Well, that’s one of the hardest things, because every movie is different, and the context wrapped around certain things are different. But, what we do is we rate the film as a board, screening it together. Immediately after the film, each rater fills out a written ballet that’s simple and says, “in my opinion most American parents would think the rating is...," and then we collect the ballots and discuss it. And it’s out of that discussion that we find out how strongly each rater felt about the rating, whether they were weak in a certain category or feel very strongly about it.

If the submitter gets the rating and doesn’t want it, we can guide them a bit in adjusting the film to get the rating they want. I mean, we’re not here to prevent the film from getting to market in any way. If they want a certain rating, we’re happy to guide them to get it. But, we stay away from doing anything that sounds like censorship. Because all we’re really doing is putting a rating to indicate the content. If we rated the same content differently according to whether we liked the movie or not, we would be censors, because we’d be censoring what we didn’t like.

In a statement regarding the "R" rating due to language for the documentary Bully, Michael Moore stated of the MPAA, "Their strict guidelines are outdated and rigid and I don’t understand why they don’t see that." (as reported by EW.com). How do you respond to the criticism that the MPAA ratings are outdated?

I think it’s easy for an adult in the media to think that harsh language doesn’t matter to parents. And it may not matter to parents once their kids are 30, and 40, and maybe in their 20s [laughs], but we know from really direct questions in our surveys that they do care. They want to be the arbiter of what their kids are exposed to. So, what they want us to do is give them the information and then they’ll act on it.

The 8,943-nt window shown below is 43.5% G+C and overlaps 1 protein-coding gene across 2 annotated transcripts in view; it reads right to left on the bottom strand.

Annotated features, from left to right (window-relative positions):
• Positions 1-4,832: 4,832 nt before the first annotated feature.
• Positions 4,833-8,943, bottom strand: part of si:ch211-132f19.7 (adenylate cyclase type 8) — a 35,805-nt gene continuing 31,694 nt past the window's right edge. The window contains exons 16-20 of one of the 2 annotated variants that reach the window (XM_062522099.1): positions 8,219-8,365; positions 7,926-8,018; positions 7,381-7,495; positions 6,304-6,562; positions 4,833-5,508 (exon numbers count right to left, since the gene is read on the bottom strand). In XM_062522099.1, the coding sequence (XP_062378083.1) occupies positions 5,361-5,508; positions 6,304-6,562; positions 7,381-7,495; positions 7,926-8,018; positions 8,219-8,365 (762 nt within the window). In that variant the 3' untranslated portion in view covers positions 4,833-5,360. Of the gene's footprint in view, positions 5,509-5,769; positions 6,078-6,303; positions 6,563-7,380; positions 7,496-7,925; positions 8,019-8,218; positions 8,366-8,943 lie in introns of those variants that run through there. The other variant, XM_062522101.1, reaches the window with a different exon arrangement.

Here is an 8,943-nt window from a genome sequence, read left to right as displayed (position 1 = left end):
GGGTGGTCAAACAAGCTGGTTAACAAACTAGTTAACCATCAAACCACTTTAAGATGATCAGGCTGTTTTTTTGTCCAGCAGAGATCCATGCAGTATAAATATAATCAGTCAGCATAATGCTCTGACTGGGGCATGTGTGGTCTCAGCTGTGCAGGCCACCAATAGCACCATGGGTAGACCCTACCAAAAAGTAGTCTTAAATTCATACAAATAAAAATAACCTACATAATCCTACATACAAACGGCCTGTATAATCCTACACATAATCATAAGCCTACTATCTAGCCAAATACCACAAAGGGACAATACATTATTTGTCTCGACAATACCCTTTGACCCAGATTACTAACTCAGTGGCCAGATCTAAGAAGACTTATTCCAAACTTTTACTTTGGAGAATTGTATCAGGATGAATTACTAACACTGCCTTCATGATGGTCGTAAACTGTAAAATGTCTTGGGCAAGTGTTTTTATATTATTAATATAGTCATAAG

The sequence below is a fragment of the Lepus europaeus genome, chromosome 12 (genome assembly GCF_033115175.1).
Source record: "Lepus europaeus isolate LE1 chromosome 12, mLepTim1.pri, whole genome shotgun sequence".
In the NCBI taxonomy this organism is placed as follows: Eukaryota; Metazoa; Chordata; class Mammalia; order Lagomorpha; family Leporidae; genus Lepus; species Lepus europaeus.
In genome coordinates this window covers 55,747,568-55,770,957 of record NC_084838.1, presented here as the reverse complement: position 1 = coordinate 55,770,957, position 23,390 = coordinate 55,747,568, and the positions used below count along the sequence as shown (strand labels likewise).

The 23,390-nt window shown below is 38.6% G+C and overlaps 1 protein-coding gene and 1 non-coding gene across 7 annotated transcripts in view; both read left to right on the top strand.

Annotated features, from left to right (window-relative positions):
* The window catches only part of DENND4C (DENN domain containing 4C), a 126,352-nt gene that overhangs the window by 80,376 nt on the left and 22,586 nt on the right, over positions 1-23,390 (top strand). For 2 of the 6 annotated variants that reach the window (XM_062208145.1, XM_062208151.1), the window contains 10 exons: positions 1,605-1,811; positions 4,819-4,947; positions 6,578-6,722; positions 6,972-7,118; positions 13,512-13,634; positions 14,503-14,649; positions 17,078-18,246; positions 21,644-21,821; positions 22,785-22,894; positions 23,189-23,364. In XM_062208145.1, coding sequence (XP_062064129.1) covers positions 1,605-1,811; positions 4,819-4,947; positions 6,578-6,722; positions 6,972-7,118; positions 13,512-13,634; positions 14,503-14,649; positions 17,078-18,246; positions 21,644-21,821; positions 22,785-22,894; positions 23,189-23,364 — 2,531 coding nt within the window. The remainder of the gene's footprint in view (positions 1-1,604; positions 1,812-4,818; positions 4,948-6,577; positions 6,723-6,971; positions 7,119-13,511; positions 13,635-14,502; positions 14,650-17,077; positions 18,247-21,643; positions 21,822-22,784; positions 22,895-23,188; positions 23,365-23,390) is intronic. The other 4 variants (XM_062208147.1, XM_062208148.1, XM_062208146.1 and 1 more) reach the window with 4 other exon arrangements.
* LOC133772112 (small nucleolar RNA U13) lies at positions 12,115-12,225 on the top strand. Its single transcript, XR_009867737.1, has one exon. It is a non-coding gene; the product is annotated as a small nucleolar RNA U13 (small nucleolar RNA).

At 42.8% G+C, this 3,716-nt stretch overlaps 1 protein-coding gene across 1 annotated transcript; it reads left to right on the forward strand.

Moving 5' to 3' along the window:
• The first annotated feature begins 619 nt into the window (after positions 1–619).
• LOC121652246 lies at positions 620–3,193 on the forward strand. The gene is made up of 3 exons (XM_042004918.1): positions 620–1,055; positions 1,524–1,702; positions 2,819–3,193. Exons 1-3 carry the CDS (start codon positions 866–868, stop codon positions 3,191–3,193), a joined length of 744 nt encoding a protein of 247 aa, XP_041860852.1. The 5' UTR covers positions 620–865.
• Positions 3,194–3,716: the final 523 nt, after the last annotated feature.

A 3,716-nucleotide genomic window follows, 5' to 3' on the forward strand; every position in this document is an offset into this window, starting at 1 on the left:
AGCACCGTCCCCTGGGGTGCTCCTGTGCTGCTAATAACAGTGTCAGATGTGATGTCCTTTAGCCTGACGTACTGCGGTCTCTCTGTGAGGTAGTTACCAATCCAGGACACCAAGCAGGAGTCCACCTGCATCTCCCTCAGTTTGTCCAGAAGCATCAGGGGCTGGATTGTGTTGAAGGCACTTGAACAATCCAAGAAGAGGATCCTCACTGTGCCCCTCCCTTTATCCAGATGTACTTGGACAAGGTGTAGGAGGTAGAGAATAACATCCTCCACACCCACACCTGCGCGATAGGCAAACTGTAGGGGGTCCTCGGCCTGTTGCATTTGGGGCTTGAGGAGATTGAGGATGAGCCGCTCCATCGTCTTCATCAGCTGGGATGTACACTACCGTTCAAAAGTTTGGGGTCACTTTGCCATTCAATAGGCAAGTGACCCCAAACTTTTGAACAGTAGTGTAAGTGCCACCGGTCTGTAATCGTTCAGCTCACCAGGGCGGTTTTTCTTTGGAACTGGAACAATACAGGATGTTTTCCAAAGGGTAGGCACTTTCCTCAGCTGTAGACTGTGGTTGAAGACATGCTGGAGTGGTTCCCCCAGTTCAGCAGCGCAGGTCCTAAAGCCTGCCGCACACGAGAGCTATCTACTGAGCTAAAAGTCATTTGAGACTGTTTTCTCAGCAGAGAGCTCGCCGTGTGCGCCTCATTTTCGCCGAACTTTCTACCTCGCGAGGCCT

...I’m a mother of two girls, and I know that my girls were very different and still are. One was more fearful than the other. The older one was more fearful, actually, and I would choose movies differently for each one of them, and I think that’s one of the things that our system allows parents to do...to take into consideration each child’s sensibilities and make decisions according to what they know.

If there was a need for another adjustment or tweak in the ratings system, could that happen?

We’re always looking at that. Always. It involves quite a bit of education and quite a bit of vetting with not only filmmakers but parents, and don’t forget the national association of theater owners. They voluntarily pledge to enforce our ratings. So, for us to make a sudden move is never wise, because it all involves enforcement, and that involves identification. And, films are made so far in advance that the filmmakers need lead time. If they want to produce a movie of a certain rating, and then all of a sudden we change the rules when they’re in mid-production, it’s awkward. So, we’re not opposed to change, but it doesn’t happen over night.

How many of the movies do you actually have watch?

It depends on how strong they are. Sometimes filmmakers who are submitting a film know they’re going to have a problem...and they call and say we may have trouble with this, would you make sure you see it so we can talk to you, in which case I will. I read synopses of films, and anything that looks especially violent or horror-like or troublesome, I make sure I see. I’ll put it this way: I see a lot of films I wouldn’t choose to see in real life [laughs].